Any hydrocarbon solvent in which solid fungicide compounds will melt or dissolve and is compatible with the crops and agricultural environment may be employed herein. Suitable examples of such solvents include xylene, kerosene, naphtha and isoparaffinic hydrocarbons. Isoparaffinic hydrocarbons are particularly favored because they are relatively odorless, have a relatively high flash point and are relatively inexpensive as compared to xylene. Accordingly, fungicide distributors and farmers would favor this solvent over xylene because of its better handling properties and ease of application.

One particularly suitable example of isoparaffinic solvents is an essentially odorless, relatively high-boiling, narrow cut isoparaffinic solvent having a typical flash point of 77° C. (170° F.) sold under the trademark Isopar® M by the Exxon Corporation of Houston, Texas. Isopar® M is a preferred solvent because it is odorless and has a flash point above about 100° F.

The amount of solvent in the formulation is not critical to the present invention. The optimum amount will depend upon many factors including the amount of active fungicidal compounds present. Generally, it is preferable that the amount of solvent be sufficient for the solid fungicide compounds to melt or dissolve Normally, the amount of solvent is the flowable fungicide formulation will range from about 15% to about 40%, more preferably from about 25% to about 38%, by weight.

Besides the hydrocarbon solvent, it is necessary to add at least one surfactant to the melt-forming mixture. A surfactant must be added before addition of the water is in step (b), discussed below, in order that a stable water-in-oil emulsion be formed. The present invention encompasses the use of any surfactant that is compatible with the active fungicidal compounds and solvent employed and will form a stable water-in-oil emulsion. Organophosphate ester surfactants have been found to be particularly suitable when using an isoparaffinic hydrocarbon solvent like Isopar® M. Specifically, one organophosphate ester surfactant that is preferred for the present invention is a high viscosity (i.e., about 30,000 centistokes@25° C.) monoester sold under the trademark ATPHOS™ 3220 by ICI Americas, Inc., of Wilmington, Delaware. Moreover, ATPHOS™ 3220 has a high flash point (over 200° F.) and is compatible with nitrogen-containing fertilizers, and antifreezes such as propylene glycol and metals such as molybdenum which may be added to flowables.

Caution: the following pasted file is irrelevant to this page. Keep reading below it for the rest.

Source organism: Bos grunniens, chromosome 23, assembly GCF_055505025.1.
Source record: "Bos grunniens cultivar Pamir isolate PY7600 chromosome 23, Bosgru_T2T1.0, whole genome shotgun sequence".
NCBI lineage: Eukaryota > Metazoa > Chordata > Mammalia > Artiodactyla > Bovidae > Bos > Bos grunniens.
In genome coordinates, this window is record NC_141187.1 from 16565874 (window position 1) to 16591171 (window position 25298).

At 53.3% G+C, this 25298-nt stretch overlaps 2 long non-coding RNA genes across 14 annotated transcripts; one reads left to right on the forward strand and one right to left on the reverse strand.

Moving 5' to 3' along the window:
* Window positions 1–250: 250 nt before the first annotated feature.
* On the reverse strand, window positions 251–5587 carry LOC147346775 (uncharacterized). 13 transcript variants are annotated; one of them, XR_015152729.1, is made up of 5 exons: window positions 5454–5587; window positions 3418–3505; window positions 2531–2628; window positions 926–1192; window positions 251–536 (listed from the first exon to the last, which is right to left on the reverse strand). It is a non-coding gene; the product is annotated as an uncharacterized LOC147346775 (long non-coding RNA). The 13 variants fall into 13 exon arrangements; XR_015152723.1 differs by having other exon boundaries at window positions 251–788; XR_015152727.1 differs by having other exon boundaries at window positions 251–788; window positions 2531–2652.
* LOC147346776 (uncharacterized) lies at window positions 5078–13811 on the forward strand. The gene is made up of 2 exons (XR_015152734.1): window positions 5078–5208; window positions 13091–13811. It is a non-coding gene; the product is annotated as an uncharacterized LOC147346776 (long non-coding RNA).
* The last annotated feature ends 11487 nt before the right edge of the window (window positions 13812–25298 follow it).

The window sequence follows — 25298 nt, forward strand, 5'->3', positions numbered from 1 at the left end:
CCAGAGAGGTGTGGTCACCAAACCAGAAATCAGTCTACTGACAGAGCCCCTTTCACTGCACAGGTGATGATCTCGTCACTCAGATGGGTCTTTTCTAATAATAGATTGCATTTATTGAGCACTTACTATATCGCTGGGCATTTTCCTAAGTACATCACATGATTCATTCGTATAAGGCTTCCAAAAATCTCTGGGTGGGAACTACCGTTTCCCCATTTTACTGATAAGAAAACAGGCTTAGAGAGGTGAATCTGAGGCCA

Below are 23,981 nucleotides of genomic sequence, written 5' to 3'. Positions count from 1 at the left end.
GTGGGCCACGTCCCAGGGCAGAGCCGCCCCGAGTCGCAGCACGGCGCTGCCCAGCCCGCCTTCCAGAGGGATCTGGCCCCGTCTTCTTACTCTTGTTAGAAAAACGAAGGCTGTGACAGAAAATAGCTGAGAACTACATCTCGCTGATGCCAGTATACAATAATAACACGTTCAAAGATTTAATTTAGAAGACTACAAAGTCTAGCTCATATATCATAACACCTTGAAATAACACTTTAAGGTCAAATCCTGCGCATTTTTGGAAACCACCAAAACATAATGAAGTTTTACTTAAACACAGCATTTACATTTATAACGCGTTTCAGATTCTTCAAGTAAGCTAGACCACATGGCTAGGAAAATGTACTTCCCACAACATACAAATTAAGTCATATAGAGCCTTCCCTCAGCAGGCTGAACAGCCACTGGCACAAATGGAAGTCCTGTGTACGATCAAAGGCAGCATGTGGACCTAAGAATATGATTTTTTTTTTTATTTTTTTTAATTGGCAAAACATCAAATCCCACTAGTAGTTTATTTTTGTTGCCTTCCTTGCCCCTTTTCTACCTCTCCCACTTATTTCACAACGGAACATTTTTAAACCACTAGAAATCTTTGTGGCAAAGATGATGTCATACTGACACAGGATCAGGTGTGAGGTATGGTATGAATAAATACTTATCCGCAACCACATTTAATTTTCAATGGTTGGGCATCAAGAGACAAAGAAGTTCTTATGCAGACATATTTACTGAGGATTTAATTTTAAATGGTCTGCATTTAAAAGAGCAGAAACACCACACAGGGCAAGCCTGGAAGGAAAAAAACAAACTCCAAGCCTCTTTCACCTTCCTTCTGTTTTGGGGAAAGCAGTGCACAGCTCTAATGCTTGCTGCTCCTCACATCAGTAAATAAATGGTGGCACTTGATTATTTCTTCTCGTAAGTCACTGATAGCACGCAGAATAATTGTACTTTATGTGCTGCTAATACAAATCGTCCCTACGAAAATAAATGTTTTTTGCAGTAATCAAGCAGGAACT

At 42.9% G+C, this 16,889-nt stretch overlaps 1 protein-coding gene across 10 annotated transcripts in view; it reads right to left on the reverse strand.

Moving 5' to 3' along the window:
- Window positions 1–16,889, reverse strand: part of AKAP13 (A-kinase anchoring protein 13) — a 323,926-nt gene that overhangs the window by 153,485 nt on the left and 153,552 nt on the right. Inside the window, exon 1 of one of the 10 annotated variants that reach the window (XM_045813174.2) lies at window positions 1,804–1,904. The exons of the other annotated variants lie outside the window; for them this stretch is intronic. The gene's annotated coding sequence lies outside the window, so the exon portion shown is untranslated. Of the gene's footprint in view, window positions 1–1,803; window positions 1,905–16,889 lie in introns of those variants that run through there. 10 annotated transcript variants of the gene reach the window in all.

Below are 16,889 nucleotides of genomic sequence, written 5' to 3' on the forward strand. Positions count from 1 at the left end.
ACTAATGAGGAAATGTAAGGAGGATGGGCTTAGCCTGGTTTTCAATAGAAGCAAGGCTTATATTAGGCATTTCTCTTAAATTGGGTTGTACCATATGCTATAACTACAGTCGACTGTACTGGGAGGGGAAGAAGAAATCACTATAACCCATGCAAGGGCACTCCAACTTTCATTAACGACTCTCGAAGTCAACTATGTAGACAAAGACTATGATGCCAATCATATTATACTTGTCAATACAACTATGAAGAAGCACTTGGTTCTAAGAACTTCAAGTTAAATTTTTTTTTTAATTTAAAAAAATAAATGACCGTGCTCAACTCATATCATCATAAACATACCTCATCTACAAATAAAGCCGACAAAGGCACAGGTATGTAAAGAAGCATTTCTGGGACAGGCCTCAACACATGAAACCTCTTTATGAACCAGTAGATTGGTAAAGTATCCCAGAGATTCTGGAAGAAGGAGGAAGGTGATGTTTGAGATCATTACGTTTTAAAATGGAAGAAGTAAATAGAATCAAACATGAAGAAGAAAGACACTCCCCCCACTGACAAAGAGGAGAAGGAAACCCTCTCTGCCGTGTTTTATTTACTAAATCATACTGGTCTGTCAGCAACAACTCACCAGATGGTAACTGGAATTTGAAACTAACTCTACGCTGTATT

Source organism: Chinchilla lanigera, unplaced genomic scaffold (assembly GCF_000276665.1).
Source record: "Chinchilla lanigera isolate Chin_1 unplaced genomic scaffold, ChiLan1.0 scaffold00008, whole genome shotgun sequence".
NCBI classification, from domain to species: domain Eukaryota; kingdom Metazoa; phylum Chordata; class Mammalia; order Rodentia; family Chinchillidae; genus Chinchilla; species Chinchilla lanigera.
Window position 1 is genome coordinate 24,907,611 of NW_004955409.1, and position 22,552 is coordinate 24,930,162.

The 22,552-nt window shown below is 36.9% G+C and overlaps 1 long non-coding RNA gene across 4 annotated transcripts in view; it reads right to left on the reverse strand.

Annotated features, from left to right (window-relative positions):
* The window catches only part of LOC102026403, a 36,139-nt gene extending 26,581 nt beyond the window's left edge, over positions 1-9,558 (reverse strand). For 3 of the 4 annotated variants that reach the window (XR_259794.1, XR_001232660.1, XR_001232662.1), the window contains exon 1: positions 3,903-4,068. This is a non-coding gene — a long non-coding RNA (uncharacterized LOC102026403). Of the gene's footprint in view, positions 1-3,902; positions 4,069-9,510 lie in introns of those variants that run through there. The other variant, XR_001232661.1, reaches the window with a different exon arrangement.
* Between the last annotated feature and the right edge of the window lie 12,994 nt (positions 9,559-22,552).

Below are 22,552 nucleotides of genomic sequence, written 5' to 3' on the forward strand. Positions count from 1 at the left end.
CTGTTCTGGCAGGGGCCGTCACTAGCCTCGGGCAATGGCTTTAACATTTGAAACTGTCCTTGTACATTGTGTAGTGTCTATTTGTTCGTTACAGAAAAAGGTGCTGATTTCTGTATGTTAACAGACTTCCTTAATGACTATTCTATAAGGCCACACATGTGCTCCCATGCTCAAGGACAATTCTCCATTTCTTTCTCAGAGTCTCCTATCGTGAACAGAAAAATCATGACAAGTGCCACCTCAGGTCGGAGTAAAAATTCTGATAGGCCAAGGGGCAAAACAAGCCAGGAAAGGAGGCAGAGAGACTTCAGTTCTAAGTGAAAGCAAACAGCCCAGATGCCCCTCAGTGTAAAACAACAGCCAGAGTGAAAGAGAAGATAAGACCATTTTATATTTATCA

The amount of surfactant in the formulation is not critical to the invention and the optimum amount to be employed would vary according to the particular surfactant and other ingredients employed and the particular result desired. Generally, the amount of the surfactant may range from about 2% to about 10%, more preferably, from about 4% to about 8%, by weight.

The surfactant may be added anytime during the heating step including right up to the end of that step. Because its presence is necessary to form a stable water-in-oil emulsion, it should be added before the water-addition step.

The best operating procedure for carrying out this heating step and apparatus employed therein are also not matters of criticality to the present invention and are believed to be within the skill of ordinary artisans. Preferably, it is desirable to add the solid fungicidal compound and the surfactant into the solvent while slowly increasing the heating to the desired melting temperature. Preferably this heating is accomplished by gentle agitation to keep the heat transfer even throughout the solution. It may be preferred to employ a nitrogen gas blanket over the solution to prevent any fires. The construction of the heating apparatus may be any conventional chemical reactor or tank which has heating coils attached or is jacketed. The melting temperature employed will vary with each combination of fungicidal material and solvent used; however, it usually is preferred to keep the melting temperatures in most cases in the range of from about 70° C. to about 100° C., more preferably from about 80° C. to about 90° C. Melting temperatures in excess of the boiling point of water may be undesirable because the excess amounts of the water added in step (b) may turn to steam immediately upon addition.